Adenosine inhibition of mesopontine cholinergic neurons: Implications for EEG arousal

Donald G. Rainnie, Heinz C R Grunze, Robert W. McCarley, Robert W. Greene

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Abstract

Increased discharge activity of mesopontine cholinergic neurons participates in the production of electroencephalographic (EEG) arousal; such arousal diminishes as a function of the duration of prior wakefulness or of brain hyperthermia. Whole-cell and extracellular recordings in a brainstem slice show that mesopontine cholinergic neurons are under the tonic inhibitory control of endogenous adenosine, a neuromodulator released during brain metabolism. This inhibitory tone is mediated postsynaptically by an inwardly rectifying potassium conductance and by an inhibition of the hyperpolarization-activated current. These data provide a coupling mechanism linking neuronal control of EEG arousal with the effects of prior wakefulness, brain hyperthermia, and the use of the adenosine receptor blockers caffeine and theophylline.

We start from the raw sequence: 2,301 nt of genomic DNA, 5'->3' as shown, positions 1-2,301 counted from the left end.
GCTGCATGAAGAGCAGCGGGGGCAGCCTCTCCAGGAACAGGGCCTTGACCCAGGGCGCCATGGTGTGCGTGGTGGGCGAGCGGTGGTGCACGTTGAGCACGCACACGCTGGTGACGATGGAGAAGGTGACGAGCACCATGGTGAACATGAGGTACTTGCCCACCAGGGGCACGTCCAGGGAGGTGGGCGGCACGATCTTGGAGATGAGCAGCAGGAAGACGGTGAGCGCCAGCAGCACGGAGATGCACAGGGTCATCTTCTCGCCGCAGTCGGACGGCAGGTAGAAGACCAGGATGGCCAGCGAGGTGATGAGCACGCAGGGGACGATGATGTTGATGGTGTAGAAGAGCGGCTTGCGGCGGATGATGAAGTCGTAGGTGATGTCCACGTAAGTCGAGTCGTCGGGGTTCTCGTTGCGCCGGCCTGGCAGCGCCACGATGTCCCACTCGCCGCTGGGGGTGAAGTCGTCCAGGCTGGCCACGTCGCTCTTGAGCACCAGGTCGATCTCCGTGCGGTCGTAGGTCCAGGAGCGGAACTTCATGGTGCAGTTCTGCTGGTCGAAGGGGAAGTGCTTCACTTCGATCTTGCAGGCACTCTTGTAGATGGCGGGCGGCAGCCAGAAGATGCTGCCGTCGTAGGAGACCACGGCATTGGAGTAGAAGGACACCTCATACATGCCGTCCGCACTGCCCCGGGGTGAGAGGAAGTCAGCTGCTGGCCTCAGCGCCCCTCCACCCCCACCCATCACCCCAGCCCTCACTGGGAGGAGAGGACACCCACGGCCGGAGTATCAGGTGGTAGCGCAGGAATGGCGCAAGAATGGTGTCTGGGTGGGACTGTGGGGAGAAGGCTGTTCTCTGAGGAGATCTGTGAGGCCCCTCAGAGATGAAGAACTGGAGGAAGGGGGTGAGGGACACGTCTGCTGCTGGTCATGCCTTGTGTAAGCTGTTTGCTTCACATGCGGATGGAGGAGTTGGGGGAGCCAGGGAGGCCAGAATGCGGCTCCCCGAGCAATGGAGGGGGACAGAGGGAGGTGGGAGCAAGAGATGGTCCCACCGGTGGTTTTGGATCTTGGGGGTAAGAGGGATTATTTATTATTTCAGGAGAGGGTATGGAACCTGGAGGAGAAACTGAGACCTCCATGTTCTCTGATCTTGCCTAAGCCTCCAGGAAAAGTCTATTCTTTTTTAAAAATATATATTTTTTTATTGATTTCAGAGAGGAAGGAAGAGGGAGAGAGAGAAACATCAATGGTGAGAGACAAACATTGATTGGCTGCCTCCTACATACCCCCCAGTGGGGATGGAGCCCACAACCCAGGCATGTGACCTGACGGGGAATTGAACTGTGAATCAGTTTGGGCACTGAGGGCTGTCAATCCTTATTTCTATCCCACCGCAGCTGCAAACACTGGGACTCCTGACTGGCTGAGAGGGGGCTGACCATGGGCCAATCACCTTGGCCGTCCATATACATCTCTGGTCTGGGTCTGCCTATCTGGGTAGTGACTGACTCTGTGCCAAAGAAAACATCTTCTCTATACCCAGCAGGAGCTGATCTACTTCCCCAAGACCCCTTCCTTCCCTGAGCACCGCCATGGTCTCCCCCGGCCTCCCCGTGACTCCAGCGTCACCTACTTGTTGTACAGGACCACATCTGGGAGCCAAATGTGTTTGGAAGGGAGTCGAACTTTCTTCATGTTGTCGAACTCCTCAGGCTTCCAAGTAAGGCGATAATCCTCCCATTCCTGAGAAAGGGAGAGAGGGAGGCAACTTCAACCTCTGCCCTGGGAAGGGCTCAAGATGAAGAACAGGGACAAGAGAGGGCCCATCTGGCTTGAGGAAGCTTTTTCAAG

Original languageEnglish (US)
Pages (from-to)689-692
Number of pages4
JournalScience
Volume263
Issue number5147
Publication statusPublished - Feb 4 1994

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Cite this

Rainnie, D. G., Grunze, H. C. R., McCarley, R. W., & Greene, R. W. (1994). Adenosine inhibition of mesopontine cholinergic neurons: Implications for EEG arousal. Science, 263(5147), 689-692.